Trade and foreign investment figures demonstrate that China's economic success has been greatly exaggerated. China accounts for less than 4 per cent of world GDP compared with about 25 per cent for America. The picture is even worse once we take in to account the fact that China's GDP has been inflated. She is responsible for only about 3 per cent of world trade, lagging behind Holland with a population of 22 million. Even China's volume of internal trade has fallen.

Many point to direct foreign investment as an engine of Chinese growth. They are deluding themselves. No one knows for sure but it has been estimated that 75 to 80 per cent or more of direct foreign investment comes from ethnic Chinese resident elsewhere. This figure is not surprising once we realise that China only receives, despite its size and potential, about 10 per cent of global foreign direct investment and even this figure might be shrinking.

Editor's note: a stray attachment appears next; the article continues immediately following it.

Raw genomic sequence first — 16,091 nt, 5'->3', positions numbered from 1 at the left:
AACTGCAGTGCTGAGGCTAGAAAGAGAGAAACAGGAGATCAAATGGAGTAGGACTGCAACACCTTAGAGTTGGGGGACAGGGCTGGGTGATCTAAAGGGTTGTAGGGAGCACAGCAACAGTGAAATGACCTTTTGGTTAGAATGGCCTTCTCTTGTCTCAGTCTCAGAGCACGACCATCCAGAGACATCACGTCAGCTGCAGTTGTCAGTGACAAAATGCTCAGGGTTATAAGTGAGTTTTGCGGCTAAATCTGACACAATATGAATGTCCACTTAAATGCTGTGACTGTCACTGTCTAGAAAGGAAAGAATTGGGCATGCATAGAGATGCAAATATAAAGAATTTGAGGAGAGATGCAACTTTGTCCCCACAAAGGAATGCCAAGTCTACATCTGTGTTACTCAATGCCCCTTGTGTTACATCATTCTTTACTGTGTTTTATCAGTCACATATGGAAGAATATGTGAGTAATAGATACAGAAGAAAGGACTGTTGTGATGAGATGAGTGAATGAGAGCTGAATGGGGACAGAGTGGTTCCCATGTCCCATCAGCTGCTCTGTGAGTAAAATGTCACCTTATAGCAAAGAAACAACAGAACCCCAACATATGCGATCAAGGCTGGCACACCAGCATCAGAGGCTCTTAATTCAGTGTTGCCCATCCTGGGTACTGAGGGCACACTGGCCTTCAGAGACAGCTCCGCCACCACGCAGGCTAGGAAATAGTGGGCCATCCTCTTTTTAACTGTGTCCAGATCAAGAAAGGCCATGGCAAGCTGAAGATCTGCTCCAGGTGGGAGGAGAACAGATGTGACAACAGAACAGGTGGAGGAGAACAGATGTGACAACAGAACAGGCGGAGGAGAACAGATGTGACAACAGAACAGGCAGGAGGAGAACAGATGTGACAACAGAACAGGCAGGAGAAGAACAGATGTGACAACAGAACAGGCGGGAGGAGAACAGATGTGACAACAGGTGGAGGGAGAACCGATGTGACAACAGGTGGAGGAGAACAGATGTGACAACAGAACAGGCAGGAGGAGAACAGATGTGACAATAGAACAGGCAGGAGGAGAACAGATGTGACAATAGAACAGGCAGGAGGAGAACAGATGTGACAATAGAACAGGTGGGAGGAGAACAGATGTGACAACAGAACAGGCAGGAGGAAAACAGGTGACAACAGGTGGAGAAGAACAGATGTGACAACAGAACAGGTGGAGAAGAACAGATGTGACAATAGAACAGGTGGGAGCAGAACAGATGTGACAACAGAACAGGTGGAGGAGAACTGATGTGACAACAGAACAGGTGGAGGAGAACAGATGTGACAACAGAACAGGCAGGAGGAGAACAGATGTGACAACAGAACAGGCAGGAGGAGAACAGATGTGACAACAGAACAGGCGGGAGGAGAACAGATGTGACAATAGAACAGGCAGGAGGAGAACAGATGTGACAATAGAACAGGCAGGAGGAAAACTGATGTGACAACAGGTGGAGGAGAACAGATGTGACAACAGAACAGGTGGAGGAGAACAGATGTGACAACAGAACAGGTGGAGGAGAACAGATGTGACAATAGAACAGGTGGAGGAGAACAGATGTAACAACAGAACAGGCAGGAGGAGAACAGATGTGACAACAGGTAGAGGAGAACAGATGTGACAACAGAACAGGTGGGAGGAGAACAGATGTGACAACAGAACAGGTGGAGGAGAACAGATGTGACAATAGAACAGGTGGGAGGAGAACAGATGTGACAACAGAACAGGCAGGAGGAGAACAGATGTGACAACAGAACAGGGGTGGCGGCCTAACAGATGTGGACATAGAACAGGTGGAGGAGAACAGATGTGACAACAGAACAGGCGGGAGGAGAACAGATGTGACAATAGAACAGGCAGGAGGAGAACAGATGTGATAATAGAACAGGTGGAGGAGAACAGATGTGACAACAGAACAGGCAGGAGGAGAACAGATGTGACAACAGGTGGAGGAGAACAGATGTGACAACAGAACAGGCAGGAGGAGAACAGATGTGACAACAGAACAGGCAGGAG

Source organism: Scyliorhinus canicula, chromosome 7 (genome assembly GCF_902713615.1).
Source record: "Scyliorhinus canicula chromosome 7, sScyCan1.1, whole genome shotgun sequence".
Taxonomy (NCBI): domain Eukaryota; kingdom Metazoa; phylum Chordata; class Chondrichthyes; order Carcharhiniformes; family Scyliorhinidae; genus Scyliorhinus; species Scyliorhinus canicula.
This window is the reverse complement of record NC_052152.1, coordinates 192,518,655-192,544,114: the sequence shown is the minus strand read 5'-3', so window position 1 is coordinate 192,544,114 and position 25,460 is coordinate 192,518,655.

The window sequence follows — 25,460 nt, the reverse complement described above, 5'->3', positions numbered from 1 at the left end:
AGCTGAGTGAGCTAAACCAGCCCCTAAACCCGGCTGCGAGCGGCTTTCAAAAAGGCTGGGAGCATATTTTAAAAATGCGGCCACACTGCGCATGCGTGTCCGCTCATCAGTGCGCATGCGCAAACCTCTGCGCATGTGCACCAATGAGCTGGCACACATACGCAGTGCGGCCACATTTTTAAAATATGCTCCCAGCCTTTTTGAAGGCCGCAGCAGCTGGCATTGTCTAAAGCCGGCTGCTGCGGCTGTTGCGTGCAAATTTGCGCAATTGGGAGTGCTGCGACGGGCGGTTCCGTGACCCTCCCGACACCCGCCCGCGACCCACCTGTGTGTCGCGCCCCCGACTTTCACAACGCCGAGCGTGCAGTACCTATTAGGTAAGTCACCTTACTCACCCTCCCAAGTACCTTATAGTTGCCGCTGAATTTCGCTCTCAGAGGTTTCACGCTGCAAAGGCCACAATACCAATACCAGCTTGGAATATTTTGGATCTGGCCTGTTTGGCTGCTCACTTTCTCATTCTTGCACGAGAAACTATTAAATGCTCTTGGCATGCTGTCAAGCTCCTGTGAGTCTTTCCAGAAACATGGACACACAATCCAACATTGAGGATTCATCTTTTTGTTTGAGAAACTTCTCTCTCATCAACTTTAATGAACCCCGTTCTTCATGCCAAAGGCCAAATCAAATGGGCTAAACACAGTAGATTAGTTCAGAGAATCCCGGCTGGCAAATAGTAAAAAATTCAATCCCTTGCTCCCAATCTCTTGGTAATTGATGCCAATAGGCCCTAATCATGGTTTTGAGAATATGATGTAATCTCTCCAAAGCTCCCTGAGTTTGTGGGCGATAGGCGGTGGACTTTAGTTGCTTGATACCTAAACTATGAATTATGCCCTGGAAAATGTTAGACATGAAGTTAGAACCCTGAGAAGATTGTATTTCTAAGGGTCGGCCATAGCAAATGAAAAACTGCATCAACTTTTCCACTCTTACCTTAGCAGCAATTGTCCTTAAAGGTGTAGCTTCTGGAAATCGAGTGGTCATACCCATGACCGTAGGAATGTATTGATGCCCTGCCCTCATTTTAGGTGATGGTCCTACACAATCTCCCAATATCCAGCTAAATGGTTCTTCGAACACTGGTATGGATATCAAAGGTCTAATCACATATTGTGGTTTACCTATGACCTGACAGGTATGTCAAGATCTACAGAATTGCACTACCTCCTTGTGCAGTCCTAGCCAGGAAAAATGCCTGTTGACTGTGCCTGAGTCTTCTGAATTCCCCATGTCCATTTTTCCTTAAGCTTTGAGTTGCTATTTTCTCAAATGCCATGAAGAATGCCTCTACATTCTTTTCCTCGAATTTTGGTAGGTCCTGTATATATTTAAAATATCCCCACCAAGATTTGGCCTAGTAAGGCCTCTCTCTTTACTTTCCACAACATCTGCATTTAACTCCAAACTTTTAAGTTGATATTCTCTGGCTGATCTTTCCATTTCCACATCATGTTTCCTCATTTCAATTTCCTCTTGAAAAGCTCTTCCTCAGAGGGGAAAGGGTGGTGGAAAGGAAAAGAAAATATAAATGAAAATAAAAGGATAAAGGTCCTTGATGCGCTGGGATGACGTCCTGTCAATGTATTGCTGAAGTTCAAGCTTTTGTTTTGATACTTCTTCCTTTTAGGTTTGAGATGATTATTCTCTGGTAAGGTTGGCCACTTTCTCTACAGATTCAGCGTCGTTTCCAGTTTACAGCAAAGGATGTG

China's present economic situation is grim, something that Jiang Zemin recently admitted. Investment is falling, a great deal of production is wasted, unemployment is rising, capital is being consumed, savings are going to be attacked, etc. What we have is a puny economy standing on political stilts to make itself look bigger and more important than it really is — or will be for some time.

It will be a great many years before China can pose a real threat to the US, unless Americans do something incredibly stupid like handing both Houses over to the Disneyland-Democrats and then continually reelecting the likes of Clinton and Gore. Nevertheless, Beijing's capacity for political and military mischief-making should not be underestimated. Nor should its economic weakness be used to downplay Clinton's military technology transfers. Clinton's actions saved the regime enormous amounts in extremely scarce resources while strengthening the hand of the militarists. A stupid and treasonable act if there was ever one.

Reprinted with the kind permission of The New Australian.